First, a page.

Below I cover the fees for some of the more-commonly used actions. There are a number of changes to fees that I have not included here (more info is available at this link).  I’ve quoted the below fees at the small entity rate.

Adjusted Fees

  • Provisional Application Filing Fees increased from $140 to $150
  • Utility Patent Application Filing Fees increased from $785 to $830
  • Track One Requests for Expedited Examination increased from $2,000 to $2,100
  • Rocket Docket requests increased from $450 to $800
  • Design Patent Application Filing Fees increased from $480 to $510
  • International Application Transmittal Fees increased from $120 to $130
  • International Application Search Fees increased from $1,040 to $1,090
  • International Preliminary Examination Fees increased from $300 to $320
  • Extensions for Responses increased $10 to $80, depending on the length of extension
  • Terminal Disclaimers increased from $160 to $170
  • RCE fees increased from $650 to $680
  • Notice of Appeals increased from $400 to $420
  • Petitions to Revive Abandoned Applications increased from $1000 to $1050
  • Utility Patent Issue fees increased from $500 to $600
  • Design Patent Issue fees increased from $350 to $370
  • 3.5 Year Maintenance Fees increased from $800 to $1,000
  • 7.5 Year Maintenance Fees increased from $1,800 to $1,880
  • 11.5 Year Maintenance Fees increased from $3,700 to $3,850
  • Maintenance Fee Surcharge (for late maintenance payments) increased from $80 to $250

New Fees

  • Non-DOCX Filing Surcharge is a new fee at $200. The Office is beginning to require patent application documents be filed in DOCX format. This surcharge will not go into effect into 2022, however.

Discontinued Fees

  • The Office dropped fees for a bunch of actions and reports that are very infrequently used.


Podcast: Being an Engineer – First to File, Secrecy & Fast-Tracking Patents

Windy Point on Mt. Lemmon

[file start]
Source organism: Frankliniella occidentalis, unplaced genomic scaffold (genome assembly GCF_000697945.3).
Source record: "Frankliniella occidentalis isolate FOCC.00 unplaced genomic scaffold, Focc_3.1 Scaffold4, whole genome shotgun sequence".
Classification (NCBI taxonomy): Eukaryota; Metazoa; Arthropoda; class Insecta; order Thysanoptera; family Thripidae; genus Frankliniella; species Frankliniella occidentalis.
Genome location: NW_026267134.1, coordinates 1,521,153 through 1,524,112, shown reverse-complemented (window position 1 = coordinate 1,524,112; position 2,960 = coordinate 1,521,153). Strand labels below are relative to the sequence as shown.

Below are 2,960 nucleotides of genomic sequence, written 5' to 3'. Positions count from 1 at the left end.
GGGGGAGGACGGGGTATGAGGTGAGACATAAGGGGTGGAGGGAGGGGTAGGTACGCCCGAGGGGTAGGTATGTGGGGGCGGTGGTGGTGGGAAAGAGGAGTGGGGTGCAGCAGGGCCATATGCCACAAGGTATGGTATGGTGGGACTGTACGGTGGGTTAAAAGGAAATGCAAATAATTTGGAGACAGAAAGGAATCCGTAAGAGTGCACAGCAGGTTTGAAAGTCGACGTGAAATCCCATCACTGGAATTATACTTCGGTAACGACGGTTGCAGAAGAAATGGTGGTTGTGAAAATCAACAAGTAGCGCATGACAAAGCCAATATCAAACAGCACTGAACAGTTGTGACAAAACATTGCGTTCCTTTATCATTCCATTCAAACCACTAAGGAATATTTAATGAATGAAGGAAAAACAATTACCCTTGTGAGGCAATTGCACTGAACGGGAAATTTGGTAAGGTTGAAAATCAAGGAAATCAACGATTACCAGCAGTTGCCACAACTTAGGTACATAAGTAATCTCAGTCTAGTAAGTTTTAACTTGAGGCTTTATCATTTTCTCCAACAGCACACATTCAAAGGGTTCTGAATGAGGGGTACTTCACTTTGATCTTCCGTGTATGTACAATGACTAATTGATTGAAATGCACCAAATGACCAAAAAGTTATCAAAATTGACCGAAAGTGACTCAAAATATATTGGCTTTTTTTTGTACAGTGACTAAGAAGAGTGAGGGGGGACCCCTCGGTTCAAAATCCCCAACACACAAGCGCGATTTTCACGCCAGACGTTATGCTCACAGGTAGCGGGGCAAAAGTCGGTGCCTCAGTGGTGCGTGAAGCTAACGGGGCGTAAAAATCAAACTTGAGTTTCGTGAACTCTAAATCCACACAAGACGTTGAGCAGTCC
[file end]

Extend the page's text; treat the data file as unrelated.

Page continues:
Aaron Moncur of Pipeline Design & Engineering recently interviewed me for his podcast Being an Engineer.  We talk a little about my early engineering time, but mostly about the transition from engineering to law and the basics of patent protection. Please have a listen:

Being an Engineer – First to File, Secrecy & Fast-Tracking Patents

Pipeline Design and Engineering designs elegant products for its customers.  They are experts in the fields of mechanical engineering & product development.  Aaron hosts the Being an Engineer podcast as a forum for engineers and those who work with them to share and learn about how others solve problems engineers face each day, and about the delightful idiosyncrasies that make engineers breed unique.  Aaron graced me in as a past engineer.  I share some ideas about when you may think it is time to jump the engineering ship, how much fun Laplace Transforms can be, how to protect a new soda bottle design, and why the Patent Office expedites patent applications for those over 65.

 



CORONAVIRUS: Patent Office Form For COVID-19 Statement

Getting hotter in Phoenix

As discussed earlier, the Patent and Trademark Office is extending certain deadlines where a delay in filing a paper or paying a fee was due to the COVID-19 outbreak.  Initially, the guidance from the USPTO was to include a specific statement in a filing and make it conspicuous.

The Office has now created a fillable PDF form which contains this statement.  The form can be filled and filed directly to the PTO with its own Doc Code.  Upon filing, it should be easily identified by the Patent Office and processed accordingly.

The form is available here.  Please note: this is a patent form; it looks like the other forms used by the Patent Office.  I’m not aware of any crossover between patent and trademark forms.  It could probably be shoehorned into use as a trademark form, but only with modification, as the fields in the upper half of the form are specific to patent applications and issued patents.  However, you may still be better using the “miscellaneous statement” section of TEAS filings to make your COVID-10 statement in a trademark application or trademark registration.